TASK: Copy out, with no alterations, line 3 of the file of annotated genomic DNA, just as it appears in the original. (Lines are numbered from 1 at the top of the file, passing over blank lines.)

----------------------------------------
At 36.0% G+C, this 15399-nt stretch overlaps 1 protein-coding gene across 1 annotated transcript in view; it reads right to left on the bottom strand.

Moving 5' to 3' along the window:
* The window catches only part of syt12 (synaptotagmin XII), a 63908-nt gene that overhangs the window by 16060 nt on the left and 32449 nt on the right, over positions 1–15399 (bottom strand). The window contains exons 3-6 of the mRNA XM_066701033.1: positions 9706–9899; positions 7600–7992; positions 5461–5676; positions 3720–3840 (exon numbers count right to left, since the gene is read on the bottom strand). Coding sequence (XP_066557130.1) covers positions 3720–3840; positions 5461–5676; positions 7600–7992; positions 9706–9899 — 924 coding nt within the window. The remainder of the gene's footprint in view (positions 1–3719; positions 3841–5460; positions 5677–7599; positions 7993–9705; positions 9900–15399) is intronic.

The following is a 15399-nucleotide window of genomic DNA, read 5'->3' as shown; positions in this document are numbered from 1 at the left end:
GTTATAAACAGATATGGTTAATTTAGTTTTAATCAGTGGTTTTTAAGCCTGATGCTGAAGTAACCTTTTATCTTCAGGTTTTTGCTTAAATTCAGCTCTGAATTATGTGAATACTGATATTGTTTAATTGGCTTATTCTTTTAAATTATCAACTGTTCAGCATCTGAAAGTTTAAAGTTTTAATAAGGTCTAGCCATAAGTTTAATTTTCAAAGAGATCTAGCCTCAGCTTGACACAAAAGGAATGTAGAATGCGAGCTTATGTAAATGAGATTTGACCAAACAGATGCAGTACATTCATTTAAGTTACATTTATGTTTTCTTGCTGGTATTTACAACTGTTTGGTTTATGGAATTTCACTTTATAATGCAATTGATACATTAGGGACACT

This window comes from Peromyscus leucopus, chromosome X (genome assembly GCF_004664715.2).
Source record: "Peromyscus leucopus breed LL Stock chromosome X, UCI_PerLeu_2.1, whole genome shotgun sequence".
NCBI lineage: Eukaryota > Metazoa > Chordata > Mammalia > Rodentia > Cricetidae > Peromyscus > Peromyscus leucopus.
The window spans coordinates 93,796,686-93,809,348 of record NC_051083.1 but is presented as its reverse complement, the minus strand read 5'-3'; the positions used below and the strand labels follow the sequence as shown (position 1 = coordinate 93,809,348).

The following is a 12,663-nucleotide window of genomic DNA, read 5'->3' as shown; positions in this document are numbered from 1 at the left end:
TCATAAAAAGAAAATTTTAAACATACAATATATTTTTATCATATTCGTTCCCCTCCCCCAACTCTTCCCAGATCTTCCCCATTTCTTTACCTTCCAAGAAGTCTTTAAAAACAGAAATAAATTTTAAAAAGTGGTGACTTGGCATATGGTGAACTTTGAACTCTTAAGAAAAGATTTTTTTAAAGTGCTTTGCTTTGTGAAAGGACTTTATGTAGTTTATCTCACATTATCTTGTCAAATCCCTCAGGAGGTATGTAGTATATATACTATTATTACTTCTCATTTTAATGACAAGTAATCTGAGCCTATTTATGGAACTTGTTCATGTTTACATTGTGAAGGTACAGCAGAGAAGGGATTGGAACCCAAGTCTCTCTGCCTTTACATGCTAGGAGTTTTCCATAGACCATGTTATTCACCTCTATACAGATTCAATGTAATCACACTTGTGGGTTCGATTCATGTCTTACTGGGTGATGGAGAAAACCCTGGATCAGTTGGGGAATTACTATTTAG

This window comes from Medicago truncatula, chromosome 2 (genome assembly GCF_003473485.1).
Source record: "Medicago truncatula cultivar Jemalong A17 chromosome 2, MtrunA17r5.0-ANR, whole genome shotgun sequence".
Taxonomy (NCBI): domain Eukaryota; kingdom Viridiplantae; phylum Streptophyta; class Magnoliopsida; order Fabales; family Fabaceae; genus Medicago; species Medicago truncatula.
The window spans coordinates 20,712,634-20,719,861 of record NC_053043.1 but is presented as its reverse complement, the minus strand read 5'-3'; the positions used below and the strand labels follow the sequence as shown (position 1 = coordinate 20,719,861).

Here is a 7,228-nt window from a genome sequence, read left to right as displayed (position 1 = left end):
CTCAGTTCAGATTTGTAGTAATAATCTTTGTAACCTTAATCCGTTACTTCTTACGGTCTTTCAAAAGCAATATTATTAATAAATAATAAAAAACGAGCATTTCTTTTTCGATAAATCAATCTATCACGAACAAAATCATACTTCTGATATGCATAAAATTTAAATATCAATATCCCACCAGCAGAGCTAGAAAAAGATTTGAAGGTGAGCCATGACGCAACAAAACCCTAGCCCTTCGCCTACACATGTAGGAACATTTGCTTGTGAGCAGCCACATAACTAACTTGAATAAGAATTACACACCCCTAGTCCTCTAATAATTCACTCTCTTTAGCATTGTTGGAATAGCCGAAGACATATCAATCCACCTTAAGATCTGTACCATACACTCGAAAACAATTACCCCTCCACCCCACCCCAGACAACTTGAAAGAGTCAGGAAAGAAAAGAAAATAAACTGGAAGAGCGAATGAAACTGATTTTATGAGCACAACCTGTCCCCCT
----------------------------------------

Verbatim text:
* The window catches only part of syt12 (synaptotagmin XII), a 63908-nt gene that overhangs the window by 16060 nt on the left and 32449 nt on the right, over positions 1–15399 (bottom strand). The window contains exons 3-6 of the mRNA XM_066701033.1: positions 9706–9899; positions 7600–7992; positions 5461–5676; positions 3720–3840 (exon numbers count right to left, since the gene is read on the bottom strand). Coding sequence (XP_066557130.1) covers positions 3720–3840; positions 5461–5676; positions 7600–7992; positions 9706–9899 — 924 coding nt within the window. The remainder of the gene's footprint in view (positions 1–3719; positions 3841–5460; positions 5677–7599; positions 7993–9705; positions 9900–15399) is intronic.